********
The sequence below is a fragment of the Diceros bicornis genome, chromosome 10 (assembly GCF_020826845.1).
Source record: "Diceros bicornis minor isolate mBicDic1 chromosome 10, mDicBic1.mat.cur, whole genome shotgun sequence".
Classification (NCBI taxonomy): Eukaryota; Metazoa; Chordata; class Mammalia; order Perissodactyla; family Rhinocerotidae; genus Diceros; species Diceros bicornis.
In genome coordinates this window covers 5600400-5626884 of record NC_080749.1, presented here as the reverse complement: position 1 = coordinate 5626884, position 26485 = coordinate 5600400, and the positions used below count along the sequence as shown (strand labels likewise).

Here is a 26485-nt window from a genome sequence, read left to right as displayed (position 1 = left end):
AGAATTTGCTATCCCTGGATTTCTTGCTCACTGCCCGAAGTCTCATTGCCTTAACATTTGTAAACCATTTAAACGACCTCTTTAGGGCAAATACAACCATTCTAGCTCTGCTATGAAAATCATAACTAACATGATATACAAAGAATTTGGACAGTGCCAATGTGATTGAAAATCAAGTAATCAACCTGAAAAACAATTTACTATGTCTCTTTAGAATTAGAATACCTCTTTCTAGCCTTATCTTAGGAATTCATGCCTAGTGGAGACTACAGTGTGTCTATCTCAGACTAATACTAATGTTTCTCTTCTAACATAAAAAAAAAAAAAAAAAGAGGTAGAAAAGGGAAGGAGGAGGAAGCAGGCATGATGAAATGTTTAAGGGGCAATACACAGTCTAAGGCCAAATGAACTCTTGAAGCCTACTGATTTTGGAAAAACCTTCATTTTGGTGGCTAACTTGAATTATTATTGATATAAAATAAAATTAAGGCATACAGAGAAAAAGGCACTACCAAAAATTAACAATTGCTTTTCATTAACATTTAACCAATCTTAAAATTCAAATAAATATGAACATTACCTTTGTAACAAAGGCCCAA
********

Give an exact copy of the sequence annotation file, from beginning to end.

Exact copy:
The sequence below is a fragment of the Diceros bicornis genome, chromosome 10 (assembly GCF_020826845.1).
Source record: "Diceros bicornis minor isolate mBicDic1 chromosome 10, mDicBic1.mat.cur, whole genome shotgun sequence".
Classification (NCBI taxonomy): Eukaryota; Metazoa; Chordata; class Mammalia; order Perissodactyla; family Rhinocerotidae; genus Diceros; species Diceros bicornis.
In genome coordinates this window covers 5600400-5626884 of record NC_080749.1, presented here as the reverse complement: position 1 = coordinate 5626884, position 26485 = coordinate 5600400, and the positions used below count along the sequence as shown (strand labels likewise).

Here is a 26485-nt window from a genome sequence, read left to right as displayed (position 1 = left end):
AGAATTTGCTATCCCTGGATTTCTTGCTCACTGCCCGAAGTCTCATTGCCTTAACATTTGTAAACCATTTAAACGACCTCTTTAGGGCAAATACAACCATTCTAGCTCTGCTATGAAAATCATAACTAACATGATATACAAAGAATTTGGACAGTGCCAATGTGATTGAAAATCAAGTAATCAACCTGAAAAACAATTTACTATGTCTCTTTAGAATTAGAATACCTCTTTCTAGCCTTATCTTAGGAATTCATGCCTAGTGGAGACTACAGTGTGTCTATCTCAGACTAATACTAATGTTTCTCTTCTAACATAAAAAAAAAAAAAAAAAGAGGTAGAAAAGGGAAGGAGGAGGAAGCAGGCATGATGAAATGTTTAAGGGGCAATACACAGTCTAAGGCCAAATGAACTCTTGAAGCCTACTGATTTTGGAAAAACCTTCATTTTGGTGGCTAACTTGAATTATTATTGATATAAAATAAAATTAAGGCATACAGAGAAAAAGGCACTACCAAAAATTAACAATTGCTTTTCATTAACATTTAACCAATCTTAAAATTCAAATAAATATGAACATTACCTTTGTAACAAAGGCCCAA